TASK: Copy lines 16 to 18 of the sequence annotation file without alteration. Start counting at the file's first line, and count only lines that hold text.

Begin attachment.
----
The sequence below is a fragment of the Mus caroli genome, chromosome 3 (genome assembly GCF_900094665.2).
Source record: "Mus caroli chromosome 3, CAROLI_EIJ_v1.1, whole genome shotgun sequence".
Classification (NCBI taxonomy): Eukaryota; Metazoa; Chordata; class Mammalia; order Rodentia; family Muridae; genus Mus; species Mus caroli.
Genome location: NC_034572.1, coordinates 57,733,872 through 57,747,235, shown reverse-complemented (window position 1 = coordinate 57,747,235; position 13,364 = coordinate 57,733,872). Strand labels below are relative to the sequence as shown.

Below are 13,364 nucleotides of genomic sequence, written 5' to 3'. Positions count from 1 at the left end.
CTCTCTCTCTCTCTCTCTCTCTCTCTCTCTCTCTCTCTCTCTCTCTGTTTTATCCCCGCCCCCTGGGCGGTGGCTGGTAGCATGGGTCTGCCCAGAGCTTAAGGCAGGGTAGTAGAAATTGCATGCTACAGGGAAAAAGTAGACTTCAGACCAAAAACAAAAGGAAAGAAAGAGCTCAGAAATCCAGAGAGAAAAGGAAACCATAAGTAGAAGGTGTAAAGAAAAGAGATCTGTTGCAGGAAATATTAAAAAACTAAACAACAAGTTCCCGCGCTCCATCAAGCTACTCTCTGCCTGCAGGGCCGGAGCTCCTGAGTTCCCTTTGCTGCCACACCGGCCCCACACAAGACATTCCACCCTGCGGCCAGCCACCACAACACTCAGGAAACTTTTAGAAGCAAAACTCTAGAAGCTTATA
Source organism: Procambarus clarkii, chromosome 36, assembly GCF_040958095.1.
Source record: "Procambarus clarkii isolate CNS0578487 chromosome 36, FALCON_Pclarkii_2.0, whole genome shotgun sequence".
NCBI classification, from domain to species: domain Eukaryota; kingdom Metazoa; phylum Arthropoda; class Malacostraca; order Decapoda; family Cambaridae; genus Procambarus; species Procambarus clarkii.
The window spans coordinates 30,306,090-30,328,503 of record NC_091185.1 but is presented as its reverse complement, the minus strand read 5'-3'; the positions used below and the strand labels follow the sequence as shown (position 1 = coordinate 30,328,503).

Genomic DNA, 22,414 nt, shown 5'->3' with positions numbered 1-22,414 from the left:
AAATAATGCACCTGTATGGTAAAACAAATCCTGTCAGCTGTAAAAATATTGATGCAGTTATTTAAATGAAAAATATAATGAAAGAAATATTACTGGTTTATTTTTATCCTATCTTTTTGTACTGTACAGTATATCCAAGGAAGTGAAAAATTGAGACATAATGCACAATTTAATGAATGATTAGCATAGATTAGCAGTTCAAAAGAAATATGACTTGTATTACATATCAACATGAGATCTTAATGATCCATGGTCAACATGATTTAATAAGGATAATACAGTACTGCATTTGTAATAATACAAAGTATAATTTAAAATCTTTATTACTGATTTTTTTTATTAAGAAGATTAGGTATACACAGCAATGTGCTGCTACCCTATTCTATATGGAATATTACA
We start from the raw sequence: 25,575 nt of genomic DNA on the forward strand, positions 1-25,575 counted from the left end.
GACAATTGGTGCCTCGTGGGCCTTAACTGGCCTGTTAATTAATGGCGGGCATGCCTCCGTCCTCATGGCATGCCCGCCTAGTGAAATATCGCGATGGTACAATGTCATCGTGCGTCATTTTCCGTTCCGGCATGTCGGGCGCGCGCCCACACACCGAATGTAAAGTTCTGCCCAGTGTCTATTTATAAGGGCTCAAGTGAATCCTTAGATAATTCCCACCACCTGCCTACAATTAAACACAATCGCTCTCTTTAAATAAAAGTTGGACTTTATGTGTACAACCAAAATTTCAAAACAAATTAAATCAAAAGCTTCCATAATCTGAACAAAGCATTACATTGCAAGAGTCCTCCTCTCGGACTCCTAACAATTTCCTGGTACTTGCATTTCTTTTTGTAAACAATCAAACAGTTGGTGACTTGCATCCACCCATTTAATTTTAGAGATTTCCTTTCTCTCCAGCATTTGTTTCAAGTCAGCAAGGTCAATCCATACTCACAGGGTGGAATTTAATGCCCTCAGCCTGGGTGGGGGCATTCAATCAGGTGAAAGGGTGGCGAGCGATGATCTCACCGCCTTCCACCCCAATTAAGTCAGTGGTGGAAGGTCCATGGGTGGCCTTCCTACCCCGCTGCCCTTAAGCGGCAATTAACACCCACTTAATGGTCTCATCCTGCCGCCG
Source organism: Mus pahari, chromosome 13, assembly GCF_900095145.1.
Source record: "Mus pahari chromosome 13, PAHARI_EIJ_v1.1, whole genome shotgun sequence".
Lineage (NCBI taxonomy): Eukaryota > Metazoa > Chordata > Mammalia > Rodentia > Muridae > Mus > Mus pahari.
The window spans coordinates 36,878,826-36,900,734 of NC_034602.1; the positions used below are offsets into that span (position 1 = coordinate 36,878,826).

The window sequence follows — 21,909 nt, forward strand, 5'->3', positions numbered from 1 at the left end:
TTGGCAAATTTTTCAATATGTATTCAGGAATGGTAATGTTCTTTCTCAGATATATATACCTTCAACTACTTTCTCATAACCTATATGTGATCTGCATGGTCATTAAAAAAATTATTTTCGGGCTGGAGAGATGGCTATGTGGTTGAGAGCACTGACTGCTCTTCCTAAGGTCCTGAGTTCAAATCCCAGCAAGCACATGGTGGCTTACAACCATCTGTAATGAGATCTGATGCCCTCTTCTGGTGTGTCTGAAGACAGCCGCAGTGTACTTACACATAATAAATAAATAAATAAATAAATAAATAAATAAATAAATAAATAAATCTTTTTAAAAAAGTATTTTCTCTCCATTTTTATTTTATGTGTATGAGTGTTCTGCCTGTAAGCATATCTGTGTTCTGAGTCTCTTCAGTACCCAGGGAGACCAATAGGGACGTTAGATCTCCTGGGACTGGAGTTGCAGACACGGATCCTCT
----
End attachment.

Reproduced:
Source record: "Mus pahari chromosome 13, PAHARI_EIJ_v1.1, whole genome shotgun sequence".
Lineage (NCBI taxonomy): Eukaryota > Metazoa > Chordata > Mammalia > Rodentia > Muridae > Mus > Mus pahari.
The window spans coordinates 36,878,826-36,900,734 of NC_034602.1; the positions used below are offsets into that span (position 1 = coordinate 36,878,826).